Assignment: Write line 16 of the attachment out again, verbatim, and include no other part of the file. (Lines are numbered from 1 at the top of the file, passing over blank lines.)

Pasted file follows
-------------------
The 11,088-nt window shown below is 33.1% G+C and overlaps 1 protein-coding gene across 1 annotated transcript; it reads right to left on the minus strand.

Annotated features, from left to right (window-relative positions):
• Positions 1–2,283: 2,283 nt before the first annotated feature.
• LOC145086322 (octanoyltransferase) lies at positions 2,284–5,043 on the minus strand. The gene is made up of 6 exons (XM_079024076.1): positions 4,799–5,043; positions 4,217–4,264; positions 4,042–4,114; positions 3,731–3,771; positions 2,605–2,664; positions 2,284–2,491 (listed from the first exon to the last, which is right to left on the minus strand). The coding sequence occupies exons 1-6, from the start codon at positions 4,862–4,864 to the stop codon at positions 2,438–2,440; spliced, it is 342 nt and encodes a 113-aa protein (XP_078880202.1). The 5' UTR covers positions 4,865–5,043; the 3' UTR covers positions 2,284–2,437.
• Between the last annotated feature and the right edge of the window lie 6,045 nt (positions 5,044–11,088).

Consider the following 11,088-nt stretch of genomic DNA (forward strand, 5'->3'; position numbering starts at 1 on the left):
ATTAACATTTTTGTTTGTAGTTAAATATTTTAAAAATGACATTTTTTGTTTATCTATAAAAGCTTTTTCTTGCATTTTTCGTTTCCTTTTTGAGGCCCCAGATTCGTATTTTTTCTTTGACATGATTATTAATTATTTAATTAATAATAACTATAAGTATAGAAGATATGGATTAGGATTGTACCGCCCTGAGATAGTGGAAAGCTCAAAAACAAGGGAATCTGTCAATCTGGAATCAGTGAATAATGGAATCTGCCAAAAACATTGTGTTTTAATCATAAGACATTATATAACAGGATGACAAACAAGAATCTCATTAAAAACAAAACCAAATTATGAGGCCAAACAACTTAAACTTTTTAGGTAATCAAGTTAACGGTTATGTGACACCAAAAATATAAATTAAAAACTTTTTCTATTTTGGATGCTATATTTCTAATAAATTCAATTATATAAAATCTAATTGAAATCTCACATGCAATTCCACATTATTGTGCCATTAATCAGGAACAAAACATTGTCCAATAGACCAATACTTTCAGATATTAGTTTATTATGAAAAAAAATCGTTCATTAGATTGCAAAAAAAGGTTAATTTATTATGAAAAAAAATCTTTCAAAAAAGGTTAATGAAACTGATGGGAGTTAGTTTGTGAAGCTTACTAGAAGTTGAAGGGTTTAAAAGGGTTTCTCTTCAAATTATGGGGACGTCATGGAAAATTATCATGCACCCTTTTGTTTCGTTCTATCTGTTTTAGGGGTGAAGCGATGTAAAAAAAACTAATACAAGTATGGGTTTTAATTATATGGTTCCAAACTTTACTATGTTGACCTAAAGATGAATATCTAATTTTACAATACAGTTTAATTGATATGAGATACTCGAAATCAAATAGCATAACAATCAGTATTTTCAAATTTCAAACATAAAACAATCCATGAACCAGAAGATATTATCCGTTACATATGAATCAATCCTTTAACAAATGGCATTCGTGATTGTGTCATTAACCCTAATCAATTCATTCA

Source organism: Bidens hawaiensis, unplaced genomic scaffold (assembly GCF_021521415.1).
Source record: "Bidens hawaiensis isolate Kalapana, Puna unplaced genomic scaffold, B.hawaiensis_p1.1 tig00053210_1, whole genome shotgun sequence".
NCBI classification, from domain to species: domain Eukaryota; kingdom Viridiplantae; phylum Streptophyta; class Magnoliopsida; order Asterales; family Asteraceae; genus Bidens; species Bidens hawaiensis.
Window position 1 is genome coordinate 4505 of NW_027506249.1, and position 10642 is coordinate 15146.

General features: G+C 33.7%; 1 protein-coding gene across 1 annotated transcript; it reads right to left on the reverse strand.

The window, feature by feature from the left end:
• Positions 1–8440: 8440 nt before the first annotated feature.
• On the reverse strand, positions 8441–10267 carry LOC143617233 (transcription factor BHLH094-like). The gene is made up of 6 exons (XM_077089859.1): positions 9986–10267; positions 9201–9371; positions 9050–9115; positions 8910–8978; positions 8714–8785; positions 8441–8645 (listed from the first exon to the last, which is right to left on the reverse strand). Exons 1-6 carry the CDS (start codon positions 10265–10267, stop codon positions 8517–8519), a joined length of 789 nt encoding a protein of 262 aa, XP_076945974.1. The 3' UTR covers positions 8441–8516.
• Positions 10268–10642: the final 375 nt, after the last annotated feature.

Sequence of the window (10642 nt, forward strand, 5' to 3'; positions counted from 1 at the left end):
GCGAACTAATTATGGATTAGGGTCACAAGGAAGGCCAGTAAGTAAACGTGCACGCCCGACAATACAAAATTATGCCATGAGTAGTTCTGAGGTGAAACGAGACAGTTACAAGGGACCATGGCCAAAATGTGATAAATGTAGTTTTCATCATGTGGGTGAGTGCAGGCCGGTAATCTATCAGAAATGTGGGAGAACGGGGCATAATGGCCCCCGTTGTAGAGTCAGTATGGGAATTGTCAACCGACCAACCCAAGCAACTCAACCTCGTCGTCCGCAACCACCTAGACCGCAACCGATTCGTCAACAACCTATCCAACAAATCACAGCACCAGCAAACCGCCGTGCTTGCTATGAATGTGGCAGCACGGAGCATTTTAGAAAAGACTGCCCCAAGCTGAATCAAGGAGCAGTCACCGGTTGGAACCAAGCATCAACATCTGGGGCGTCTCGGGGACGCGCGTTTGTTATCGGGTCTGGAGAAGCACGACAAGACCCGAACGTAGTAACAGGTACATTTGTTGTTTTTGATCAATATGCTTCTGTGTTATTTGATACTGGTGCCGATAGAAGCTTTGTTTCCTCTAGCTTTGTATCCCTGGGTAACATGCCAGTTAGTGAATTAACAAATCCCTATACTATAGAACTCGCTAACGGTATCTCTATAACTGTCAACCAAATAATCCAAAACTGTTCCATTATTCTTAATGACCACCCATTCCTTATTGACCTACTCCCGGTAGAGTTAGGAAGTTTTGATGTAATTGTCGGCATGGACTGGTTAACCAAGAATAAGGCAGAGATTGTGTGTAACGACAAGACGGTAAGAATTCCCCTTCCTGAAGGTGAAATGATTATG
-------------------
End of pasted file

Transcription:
• Positions 10268–10642: the final 375 nt, after the last annotated feature.